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http://ed.ted.com/lessons/richard-st-john-the-power-of-passion

This week I will talk about update on goats in the ICU.  The  2 babes are back on pasture and looking fat and healthy.  Then my male Boer went down with parasites.  This seems to be an ongoing battle.  He is so thin, he may not make it.  We  put him on the oak leaf diet, with worming, a little feed and daily doses of probiotics.  His stool is starting to return to normal and he has put on a little weight.  He still has a long way to go though.

The rotten feet sheep are back out on pasture too and completely healed up.  Clorox and copper sulfate.  And lots of hoof trimming.  The Barbados and Katahdins are all together now.  And that male Katahdin is extremely happy with his little herom of ladies!

I also wanted to let you know how my corned beef turned out.  It was awesome.  For once when I cooked it I had more meat than cabbage.  and it wasn’t fatty and shrinking down to about 1/2 as the store kind.  It was a little salty, which I remedied by adding water.  My husband and son loved it too.  And we can’t wait to try it with venison.  Like Carl on Slingblade says, put some mustard on it.  Technically he was talking about “fried potatoes”  but you get my gist!  UmHuh!

We tried the Korean Sweet potatoes we  bought in Atlanta and I’ll tell you all about it.  I will definitely try my hand at growing these.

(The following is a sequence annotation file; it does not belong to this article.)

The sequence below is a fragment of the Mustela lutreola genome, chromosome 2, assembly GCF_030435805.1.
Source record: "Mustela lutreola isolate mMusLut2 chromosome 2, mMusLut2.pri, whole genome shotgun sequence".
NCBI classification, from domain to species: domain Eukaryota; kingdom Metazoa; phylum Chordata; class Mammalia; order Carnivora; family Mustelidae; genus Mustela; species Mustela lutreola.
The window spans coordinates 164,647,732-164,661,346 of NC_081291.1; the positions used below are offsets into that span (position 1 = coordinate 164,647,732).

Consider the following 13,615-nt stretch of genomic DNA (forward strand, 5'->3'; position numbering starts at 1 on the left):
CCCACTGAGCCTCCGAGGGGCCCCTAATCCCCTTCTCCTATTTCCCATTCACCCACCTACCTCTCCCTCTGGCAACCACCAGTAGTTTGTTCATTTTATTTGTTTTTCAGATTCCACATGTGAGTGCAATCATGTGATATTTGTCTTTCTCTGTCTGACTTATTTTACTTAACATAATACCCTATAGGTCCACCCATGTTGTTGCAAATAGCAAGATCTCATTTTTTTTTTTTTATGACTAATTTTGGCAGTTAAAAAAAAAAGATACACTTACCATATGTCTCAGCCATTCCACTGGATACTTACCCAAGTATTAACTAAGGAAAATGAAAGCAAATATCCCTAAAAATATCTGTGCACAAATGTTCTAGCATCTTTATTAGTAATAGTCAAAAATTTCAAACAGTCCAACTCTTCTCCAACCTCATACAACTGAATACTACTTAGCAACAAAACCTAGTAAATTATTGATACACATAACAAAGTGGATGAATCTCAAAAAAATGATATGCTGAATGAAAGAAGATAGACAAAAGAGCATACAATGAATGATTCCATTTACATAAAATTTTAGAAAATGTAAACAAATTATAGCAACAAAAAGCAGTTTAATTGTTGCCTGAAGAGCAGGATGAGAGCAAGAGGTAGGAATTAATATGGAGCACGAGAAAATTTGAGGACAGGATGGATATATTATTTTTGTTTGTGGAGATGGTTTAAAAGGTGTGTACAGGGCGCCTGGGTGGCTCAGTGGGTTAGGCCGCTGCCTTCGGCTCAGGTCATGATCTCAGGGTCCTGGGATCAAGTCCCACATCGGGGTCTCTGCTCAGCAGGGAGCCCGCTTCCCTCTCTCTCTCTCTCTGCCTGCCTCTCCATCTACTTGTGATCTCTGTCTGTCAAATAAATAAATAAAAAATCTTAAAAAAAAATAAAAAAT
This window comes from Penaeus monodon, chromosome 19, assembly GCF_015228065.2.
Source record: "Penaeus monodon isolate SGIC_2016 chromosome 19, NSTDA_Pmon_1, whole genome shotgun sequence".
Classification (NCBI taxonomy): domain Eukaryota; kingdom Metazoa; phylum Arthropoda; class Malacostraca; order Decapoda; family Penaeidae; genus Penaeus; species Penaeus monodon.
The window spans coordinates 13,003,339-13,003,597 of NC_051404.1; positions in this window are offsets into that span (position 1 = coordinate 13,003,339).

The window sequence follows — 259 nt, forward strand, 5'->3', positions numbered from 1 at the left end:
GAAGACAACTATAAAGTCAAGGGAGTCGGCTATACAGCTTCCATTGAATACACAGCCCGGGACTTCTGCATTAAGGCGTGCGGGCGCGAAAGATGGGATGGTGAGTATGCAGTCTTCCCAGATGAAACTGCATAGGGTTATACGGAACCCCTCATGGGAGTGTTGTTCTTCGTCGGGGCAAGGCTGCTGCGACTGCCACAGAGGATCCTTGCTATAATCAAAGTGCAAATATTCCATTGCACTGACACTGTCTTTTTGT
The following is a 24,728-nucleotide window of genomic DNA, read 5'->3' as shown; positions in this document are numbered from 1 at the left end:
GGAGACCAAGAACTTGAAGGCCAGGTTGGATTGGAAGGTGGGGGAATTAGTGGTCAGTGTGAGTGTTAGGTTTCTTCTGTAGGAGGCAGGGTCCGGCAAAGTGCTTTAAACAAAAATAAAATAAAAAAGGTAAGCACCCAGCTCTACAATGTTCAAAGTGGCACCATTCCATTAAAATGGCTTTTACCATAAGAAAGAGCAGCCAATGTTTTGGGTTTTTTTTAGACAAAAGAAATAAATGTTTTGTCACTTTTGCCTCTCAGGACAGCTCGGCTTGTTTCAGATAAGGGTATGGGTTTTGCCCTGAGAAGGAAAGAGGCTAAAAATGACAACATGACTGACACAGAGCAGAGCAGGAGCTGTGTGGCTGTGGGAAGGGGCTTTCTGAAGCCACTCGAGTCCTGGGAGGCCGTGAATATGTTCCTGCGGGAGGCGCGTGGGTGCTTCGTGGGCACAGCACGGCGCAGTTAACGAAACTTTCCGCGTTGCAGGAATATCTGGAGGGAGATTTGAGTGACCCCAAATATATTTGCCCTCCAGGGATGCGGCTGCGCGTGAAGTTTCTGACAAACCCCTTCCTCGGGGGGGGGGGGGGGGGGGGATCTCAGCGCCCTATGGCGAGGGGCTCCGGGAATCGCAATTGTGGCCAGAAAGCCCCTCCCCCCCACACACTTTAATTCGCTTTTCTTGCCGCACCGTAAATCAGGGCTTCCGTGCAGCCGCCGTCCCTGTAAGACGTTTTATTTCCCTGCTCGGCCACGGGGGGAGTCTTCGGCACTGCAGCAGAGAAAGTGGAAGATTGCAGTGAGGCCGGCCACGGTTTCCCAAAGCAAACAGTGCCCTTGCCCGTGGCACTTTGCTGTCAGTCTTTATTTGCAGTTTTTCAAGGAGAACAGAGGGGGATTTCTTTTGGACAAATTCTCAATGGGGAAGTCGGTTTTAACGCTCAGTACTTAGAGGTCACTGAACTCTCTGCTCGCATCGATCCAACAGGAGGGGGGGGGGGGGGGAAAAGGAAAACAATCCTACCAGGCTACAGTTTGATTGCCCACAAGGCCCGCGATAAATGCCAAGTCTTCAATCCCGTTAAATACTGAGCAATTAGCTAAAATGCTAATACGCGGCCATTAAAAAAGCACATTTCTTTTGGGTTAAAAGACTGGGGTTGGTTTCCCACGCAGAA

As fall is really starting to come in now it’s time to plan for growing food in the winter.  I walk by my trumpet flower tree and see beautiful yellow trumpets with a wonderful fragrant citrusy smell, and it is hard to believe cold weather is just around the corner.  Then as I walk in the garden and see a little cold damage to the plants and yellowing of the banana leaves I know it is inevitable.  I do still have lots of bittermelon, Malabar spinach going gangbusters.  It even runs out on the ground and my “yard pig” is totally enjoying it.  Also basil, Thai basil, pineapple sage, rosemary, egg plant – 3 kinds, okra, comfrey, horseradish all going strong.  I have been feeding a little comfrey to the sick goats.  Guess I need to cut those herbs and preserve them for later use.  I think my absolute favorite is that Thai Basil.  Cinnamon like anise type flavor.  Man I drop it in my sweet tea and stir fry.  It is so yummy!

Bud grafting and chip budding video http://blip.tv/midfex/tutorial-t-bud-and-chip-bud-fruit-tree-grafting-techniques-350977

With gardening chores mostly behind me, I am turning to new things to do around the homestead.  I love sushi, but it is so expensive.  I have made it in the past and it was a little wonky.  But I tried again after watching several You Tube videos and finding recipes.  I was very pleased with the results.  I also found a recipe for Paleo Sushi.  No rice, just meat and veggies.  I think I will stick to regular sushi though and just have it as a treat.

I have been thinking a lot about the podcast.  And I feel I really need to have more guests on.  I just loved the interaction when I had guest previously.  My computer went haywire and I couldn’t do interviews.  But I am ready to try again.  I would really love to have a co host.  It would be fun to bounce around ideas.  I have been facebooking and emailing people that have impressed me.  And hopefully I will have some good interviews to share.  But if anyone feels they could be a good co host via Skype, I would like to give it a shot.